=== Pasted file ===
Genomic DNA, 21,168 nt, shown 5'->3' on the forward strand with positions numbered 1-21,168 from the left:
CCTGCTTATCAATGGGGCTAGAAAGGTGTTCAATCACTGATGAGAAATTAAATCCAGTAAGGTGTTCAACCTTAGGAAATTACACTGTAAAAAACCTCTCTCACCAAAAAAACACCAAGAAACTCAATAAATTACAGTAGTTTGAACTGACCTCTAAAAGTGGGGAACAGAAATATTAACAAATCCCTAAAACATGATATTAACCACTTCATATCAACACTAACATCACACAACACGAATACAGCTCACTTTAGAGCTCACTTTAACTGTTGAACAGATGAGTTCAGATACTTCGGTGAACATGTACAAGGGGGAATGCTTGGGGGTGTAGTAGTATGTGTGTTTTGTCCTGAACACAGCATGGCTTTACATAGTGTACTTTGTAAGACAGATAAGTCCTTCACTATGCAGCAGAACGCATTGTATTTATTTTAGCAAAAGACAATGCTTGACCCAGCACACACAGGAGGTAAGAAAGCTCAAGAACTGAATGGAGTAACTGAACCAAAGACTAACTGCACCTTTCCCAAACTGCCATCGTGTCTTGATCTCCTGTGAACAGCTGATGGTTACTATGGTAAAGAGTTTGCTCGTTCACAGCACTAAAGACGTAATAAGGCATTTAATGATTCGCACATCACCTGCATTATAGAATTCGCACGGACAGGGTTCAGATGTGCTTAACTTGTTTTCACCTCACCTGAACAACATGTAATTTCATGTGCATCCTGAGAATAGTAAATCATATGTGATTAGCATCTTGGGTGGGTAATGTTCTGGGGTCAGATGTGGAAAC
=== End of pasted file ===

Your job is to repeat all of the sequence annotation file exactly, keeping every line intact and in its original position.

Genomic DNA, 21,168 nt, shown 5'->3' on the forward strand with positions numbered 1-21,168 from the left:
CCTGCTTATCAATGGGGCTAGAAAGGTGTTCAATCACTGATGAGAAATTAAATCCAGTAAGGTGTTCAACCTTAGGAAATTACACTGTAAAAAACCTCTCTCACCAAAAAAACACCAAGAAACTCAATAAATTACAGTAGTTTGAACTGACCTCTAAAAGTGGGGAACAGAAATATTAACAAATCCCTAAAACATGATATTAACCACTTCATATCAACACTAACATCACACAACACGAATACAGCTCACTTTAGAGCTCACTTTAACTGTTGAACAGATGAGTTCAGATACTTCGGTGAACATGTACAAGGGGGAATGCTTGGGGGTGTAGTAGTATGTGTGTTTTGTCCTGAACACAGCATGGCTTTACATAGTGTACTTTGTAAGACAGATAAGTCCTTCACTATGCAGCAGAACGCATTGTATTTATTTTAGCAAAAGACAATGCTTGACCCAGCACACACAGGAGGTAAGAAAGCTCAAGAACTGAATGGAGTAACTGAACCAAAGACTAACTGCACCTTTCCCAAACTGCCATCGTGTCTTGATCTCCTGTGAACAGCTGATGGTTACTATGGTAAAGAGTTTGCTCGTTCACAGCACTAAAGACGTAATAAGGCATTTAATGATTCGCACATCACCTGCATTATAGAATTCGCACGGACAGGGTTCAGATGTGCTTAACTTGTTTTCACCTCACCTGAACAACATGTAATTTCATGTGCATCCTGAGAATAGTAAATCATATGTGATTAGCATCTTGGGTGGGTAATGTTCTGGGGTCAGATGTGGAAAC